Coheed And Cambria - The Unheavenly Creatures Album Review

Coheed make their triumphant return to concept rock with this epic, 78-minute behemoth.

coheed and cambria

After spending seven albums and eleven years building up an elaborate sci-fi epic, in 2015 Coheed and Cambria took a step back from their intricate concept, instead using their eighth album The Colour Before the Sun to explore frontman Claudio Sanchez’s experiences as a new father.

Three years on, the prog-rockers are ready to dip their toes back into the world of the Amory Wars with the first in a planned pentalogy of albums, titled in wonderfully clunky Coheed tradition as Vaxis - Act I: The Unheavenly Creatures.

It’s a return to form musically as well as conceptually; among the fifteen tracks in the album’s massive 78-minute runtime are some of the most interestingly structured songs since the band’s early days.

The story picks up sometime after the events of Coheed’s fourth album, No World For Tomorrow (the fifth, sixth and seventh being prequels to the main saga), and follows the romance between the titular unheavenly creatures, a pair of criminal lovers struggling to escape from a huge space prison built from destroyed planets named the Dark Sentencer, all while being hunted by their old partner-in-crime Colossus and seeing visions of their unborn son Vaxis. If that all (understandably) sounds a bit too much to follow, don’t worry – as with most Coheed albums, the story is more of an added extra than a necessity for enjoying the music.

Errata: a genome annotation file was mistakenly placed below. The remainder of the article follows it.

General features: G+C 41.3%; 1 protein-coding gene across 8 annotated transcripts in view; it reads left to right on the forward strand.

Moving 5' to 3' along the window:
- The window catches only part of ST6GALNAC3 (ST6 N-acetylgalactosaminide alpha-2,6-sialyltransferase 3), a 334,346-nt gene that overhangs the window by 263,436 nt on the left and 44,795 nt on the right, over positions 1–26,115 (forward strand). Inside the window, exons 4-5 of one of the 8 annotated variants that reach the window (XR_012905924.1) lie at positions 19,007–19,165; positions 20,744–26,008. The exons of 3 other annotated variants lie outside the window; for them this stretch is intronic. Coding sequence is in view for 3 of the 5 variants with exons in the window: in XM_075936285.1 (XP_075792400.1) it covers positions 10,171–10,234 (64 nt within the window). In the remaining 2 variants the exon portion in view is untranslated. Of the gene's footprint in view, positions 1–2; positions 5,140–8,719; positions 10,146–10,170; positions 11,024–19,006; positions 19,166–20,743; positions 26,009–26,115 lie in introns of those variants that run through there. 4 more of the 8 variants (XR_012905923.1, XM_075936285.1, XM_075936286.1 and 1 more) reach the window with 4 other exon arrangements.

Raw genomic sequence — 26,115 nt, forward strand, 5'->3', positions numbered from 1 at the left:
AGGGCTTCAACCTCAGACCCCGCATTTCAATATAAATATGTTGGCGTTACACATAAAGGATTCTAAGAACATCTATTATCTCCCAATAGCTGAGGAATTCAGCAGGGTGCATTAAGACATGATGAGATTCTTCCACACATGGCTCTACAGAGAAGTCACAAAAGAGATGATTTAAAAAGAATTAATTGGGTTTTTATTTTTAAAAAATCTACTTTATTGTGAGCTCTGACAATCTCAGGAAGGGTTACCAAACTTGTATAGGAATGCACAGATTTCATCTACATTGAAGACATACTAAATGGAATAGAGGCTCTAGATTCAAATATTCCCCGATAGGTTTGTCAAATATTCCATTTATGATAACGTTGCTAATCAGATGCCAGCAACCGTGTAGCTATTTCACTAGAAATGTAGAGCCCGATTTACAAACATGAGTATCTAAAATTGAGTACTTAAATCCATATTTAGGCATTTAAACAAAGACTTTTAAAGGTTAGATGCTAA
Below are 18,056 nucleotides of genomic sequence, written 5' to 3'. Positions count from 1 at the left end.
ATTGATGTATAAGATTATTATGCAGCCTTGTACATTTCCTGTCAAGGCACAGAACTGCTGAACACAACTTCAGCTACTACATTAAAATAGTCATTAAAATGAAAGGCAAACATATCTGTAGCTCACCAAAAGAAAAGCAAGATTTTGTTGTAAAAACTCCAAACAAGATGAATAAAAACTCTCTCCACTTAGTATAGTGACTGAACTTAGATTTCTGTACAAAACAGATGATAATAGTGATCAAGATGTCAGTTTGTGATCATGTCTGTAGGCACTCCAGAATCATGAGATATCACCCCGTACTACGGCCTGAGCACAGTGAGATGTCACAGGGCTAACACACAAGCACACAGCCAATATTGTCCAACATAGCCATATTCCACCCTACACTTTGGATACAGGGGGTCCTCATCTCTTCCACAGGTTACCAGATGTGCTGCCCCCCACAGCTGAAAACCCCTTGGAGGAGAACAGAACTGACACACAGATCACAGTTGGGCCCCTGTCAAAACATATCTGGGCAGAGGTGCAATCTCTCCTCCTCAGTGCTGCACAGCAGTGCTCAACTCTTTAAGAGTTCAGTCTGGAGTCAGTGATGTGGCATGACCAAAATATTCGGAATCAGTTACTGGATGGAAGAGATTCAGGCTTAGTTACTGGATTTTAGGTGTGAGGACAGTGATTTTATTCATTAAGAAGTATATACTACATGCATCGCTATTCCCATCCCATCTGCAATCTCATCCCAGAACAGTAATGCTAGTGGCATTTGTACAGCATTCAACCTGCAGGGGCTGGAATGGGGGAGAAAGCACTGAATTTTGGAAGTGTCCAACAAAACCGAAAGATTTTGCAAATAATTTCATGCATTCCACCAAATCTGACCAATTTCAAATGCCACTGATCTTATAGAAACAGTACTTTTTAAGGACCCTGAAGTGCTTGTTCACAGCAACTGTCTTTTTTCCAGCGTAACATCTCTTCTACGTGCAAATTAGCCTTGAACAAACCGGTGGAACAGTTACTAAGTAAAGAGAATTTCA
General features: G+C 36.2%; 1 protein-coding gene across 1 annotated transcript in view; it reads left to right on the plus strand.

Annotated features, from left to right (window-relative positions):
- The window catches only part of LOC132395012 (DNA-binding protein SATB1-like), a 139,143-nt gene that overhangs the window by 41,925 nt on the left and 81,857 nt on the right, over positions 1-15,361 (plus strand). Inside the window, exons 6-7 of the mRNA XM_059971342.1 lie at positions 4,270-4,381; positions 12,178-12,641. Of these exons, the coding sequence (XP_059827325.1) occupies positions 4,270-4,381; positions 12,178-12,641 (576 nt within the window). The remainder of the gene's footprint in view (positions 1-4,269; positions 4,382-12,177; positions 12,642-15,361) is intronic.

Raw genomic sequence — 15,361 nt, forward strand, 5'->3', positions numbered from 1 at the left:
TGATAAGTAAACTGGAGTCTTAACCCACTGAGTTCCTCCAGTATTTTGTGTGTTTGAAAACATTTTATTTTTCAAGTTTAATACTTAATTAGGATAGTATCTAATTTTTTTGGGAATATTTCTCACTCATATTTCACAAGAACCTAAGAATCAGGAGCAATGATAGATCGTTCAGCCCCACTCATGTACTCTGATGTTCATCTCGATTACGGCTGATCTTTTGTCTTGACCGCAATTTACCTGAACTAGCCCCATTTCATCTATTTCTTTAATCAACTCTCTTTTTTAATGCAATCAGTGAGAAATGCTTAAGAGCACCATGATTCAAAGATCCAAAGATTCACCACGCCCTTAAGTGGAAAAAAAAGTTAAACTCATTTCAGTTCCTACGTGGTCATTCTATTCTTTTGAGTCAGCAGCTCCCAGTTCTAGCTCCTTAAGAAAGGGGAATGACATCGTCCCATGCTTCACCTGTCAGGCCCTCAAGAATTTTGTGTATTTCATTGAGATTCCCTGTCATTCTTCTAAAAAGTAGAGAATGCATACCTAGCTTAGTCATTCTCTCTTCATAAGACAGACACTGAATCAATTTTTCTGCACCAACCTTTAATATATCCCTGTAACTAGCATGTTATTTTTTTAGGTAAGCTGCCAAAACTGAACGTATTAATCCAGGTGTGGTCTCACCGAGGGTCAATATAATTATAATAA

There’s definitely a lot here for hardcore fans to pick apart (and a collector’s edition graphic novel to give the precise details of the narrative), but The Unheavenly Creatures has just as much to offer casual listeners, with its catchy hooks, big riffs and, as always, Sanchez’s brilliant vocals.

The album opens with “Prologue”, the album’s only real concession to pure storytelling; a short, melancholic piano melody is followed up by an ominous voiceover laying out the setting, all backed by some wonderfully sci-fi synths. The voiceover continues into the opening of “The Dark Sentencer”, a big, heavy opening track with an insistent drumbeat, a great guitar solo and a repeated “Hey! Hey! Hey!” which just begs you to pump your fist in time.

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History graduate, metalhead and bad pun enthusiast, freelancing in Newcastle.